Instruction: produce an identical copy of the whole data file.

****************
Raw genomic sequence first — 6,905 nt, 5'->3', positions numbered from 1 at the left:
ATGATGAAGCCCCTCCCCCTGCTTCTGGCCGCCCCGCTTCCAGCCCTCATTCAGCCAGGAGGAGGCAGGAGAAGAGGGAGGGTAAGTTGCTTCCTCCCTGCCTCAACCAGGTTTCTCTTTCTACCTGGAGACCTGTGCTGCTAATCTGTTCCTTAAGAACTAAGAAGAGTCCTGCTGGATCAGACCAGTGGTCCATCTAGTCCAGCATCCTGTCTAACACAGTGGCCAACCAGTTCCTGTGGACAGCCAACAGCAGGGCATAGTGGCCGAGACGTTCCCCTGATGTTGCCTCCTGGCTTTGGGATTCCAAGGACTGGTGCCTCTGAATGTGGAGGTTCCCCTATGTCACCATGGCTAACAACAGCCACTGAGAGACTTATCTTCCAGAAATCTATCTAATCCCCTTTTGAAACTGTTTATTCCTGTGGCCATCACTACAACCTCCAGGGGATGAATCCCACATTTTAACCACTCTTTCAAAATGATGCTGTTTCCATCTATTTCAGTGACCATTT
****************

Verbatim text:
Raw genomic sequence first — 6,905 nt, 5'->3', positions numbered from 1 at the left:
ATGATGAAGCCCCTCCCCCTGCTTCTGGCCGCCCCGCTTCCAGCCCTCATTCAGCCAGGAGGAGGCAGGAGAAGAGGGAGGGTAAGTTGCTTCCTCCCTGCCTCAACCAGGTTTCTCTTTCTACCTGGAGACCTGTGCTGCTAATCTGTTCCTTAAGAACTAAGAAGAGTCCTGCTGGATCAGACCAGTGGTCCATCTAGTCCAGCATCCTGTCTAACACAGTGGCCAACCAGTTCCTGTGGACAGCCAACAGCAGGGCATAGTGGCCGAGACGTTCCCCTGATGTTGCCTCCTGGCTTTGGGATTCCAAGGACTGGTGCCTCTGAATGTGGAGGTTCCCCTATGTCACCATGGCTAACAACAGCCACTGAGAGACTTATCTTCCAGAAATCTATCTAATCCCCTTTTGAAACTGTTTATTCCTGTGGCCATCACTACAACCTCCAGGGGATGAATCCCACATTTTAACCACTCTTTCAAAATGATGCTGTTTCCATCTATTTCAGTGACCATTT